Bat1K sequencing initiative
Despite the profound advantages to be gained from studying bats, many of the adaptations and unique characteristics of bats described above are not yet fully understood. In part, this is due to a relative lack of genome data for bats, relative to other species. In fact, of ~1,300 currently known bat species, only 14 species of bat have readily available genome assemblies in NCBI (Figure 1). The first bat genome to be sequenced was that of Myotis lucifugus which was sequenced using Sanger Chemistry by the Broad Institute in 2011 and to date this species has been the chiropteran representative in the vast majority of comparative mammalian studies conducted. The remaining bat genome assemblies vary greatly in quality and completeness, and so far, these factors have impeded biologists in fully understanding bats’ uniquely evolved traits.
To deliver the promise and potential of gleaning evolutionary solutions from bats’ genome, Bat1K was established, comprising a global effort to sequence and annotate chromosome-level genome assemblies of all living bat species. The main goal of this consortium is to uncover the genes and genetic mechanisms behind the unusual adaptations of bats, essentially mine the bat genome to uncover their secrets. Using the newest of genetic tools, Bat1K will deep sequence the blue print and genetic code of every species of bat in the world. It took over 13 years and $3 billion US dollars to sequence the first human genome and given the great advances in the field, it is now much faster and cheaper. The publication of the Bat1K White paper in Annual Reviews of Animal Biosciences set out to provide information to the scientific community about the Bat1K effort; to encourage participation; to set standards for tissue collection and vouchering, assembly quality and data release; and to outline the major research endeavours that we anticipate will benefit from Bat1K.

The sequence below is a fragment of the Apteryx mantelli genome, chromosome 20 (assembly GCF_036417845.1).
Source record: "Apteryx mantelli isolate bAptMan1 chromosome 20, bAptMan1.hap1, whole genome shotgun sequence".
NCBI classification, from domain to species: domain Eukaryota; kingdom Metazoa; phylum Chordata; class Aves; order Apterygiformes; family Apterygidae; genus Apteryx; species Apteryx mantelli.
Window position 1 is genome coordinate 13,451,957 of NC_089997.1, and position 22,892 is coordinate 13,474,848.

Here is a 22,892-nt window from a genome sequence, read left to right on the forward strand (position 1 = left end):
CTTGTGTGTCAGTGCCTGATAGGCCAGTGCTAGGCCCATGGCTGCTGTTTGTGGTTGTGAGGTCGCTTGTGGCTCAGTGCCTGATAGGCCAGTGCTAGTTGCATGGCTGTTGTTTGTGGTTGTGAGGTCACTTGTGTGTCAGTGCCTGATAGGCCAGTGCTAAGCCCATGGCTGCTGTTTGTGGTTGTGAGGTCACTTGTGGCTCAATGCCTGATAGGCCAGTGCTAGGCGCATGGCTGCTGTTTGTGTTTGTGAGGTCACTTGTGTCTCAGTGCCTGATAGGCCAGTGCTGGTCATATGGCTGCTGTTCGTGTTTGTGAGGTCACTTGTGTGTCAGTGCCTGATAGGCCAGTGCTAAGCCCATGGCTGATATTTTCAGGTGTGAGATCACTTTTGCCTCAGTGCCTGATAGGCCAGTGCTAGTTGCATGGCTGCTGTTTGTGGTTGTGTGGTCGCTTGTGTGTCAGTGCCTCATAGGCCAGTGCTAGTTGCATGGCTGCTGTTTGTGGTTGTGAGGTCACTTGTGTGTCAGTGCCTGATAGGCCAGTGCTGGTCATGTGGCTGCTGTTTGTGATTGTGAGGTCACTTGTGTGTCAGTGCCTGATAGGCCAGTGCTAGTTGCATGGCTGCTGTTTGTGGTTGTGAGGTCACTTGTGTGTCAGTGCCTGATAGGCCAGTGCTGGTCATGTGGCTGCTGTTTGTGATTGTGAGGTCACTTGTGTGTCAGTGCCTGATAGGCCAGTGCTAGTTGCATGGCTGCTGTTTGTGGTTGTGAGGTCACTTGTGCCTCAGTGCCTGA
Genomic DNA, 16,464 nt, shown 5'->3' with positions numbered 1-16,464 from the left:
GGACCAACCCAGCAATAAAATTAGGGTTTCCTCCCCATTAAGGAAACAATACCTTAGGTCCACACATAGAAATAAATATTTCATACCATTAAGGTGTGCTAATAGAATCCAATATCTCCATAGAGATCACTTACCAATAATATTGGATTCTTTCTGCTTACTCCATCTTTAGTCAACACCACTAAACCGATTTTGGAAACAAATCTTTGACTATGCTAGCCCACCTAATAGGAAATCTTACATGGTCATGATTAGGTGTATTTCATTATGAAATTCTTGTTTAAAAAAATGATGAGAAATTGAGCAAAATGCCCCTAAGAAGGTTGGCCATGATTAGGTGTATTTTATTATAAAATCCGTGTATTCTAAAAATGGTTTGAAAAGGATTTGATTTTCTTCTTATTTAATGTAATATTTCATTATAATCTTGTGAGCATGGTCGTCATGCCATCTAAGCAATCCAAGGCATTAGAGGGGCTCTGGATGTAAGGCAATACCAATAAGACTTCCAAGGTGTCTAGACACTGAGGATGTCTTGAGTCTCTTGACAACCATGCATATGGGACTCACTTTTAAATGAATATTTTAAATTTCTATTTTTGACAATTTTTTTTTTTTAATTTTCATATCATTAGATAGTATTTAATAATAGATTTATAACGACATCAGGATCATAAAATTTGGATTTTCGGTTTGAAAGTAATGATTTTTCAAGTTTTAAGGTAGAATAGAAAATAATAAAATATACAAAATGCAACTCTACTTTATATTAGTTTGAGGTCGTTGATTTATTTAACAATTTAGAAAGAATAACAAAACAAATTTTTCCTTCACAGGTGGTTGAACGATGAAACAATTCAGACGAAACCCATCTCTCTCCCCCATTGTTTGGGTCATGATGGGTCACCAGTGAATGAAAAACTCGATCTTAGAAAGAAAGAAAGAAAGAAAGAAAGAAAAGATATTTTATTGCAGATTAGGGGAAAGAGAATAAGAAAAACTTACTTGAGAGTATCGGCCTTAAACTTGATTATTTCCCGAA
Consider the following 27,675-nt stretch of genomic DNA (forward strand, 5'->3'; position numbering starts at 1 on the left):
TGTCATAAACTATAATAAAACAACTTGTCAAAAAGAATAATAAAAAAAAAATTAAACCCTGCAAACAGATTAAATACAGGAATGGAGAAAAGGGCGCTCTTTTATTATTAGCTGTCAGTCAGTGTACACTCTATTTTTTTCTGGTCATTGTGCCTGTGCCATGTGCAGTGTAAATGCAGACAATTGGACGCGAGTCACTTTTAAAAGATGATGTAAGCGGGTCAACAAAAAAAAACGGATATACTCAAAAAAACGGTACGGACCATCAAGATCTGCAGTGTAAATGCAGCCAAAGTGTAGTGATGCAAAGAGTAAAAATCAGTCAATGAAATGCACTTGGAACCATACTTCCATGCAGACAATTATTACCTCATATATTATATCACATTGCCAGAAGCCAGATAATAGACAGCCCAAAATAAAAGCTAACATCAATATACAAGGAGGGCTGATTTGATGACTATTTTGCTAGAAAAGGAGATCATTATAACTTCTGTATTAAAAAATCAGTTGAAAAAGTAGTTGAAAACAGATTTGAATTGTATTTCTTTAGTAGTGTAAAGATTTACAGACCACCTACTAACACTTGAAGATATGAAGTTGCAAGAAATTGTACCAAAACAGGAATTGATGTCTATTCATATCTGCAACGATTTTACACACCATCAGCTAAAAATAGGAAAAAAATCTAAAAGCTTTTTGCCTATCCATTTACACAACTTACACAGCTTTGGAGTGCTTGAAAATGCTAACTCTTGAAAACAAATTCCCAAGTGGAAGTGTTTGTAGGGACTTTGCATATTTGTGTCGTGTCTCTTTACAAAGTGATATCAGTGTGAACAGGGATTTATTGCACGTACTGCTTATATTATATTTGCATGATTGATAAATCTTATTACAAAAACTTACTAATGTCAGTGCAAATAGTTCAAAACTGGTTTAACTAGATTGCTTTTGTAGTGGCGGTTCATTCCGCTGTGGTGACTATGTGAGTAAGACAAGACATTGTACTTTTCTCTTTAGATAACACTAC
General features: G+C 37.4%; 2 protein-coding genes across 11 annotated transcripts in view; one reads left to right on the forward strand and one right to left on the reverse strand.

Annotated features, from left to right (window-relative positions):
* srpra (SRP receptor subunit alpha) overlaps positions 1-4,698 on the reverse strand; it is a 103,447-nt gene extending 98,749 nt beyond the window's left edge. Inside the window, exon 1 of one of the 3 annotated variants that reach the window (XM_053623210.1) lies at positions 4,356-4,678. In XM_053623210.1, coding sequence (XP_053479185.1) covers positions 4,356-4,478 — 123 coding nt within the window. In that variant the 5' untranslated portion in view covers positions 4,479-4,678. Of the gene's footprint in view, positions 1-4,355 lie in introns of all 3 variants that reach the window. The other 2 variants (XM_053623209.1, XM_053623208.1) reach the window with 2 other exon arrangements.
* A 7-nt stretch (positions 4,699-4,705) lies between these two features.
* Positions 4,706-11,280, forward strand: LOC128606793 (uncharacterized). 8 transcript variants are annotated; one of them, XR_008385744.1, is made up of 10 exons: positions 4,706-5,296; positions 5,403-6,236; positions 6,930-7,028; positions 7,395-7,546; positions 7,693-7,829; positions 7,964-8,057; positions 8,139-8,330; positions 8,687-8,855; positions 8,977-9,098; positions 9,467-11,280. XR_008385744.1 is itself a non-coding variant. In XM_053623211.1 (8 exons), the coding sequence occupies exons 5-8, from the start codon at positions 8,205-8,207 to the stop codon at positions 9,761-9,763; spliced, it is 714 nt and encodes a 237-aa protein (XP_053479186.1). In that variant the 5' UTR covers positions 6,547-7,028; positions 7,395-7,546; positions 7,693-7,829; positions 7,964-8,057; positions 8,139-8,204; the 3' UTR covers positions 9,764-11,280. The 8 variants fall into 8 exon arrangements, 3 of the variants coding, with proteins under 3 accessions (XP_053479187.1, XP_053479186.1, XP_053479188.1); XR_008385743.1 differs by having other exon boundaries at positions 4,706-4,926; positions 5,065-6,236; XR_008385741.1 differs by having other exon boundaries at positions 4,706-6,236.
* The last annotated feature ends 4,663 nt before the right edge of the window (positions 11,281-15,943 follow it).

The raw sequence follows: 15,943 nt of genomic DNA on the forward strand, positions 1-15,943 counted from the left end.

Building a consortium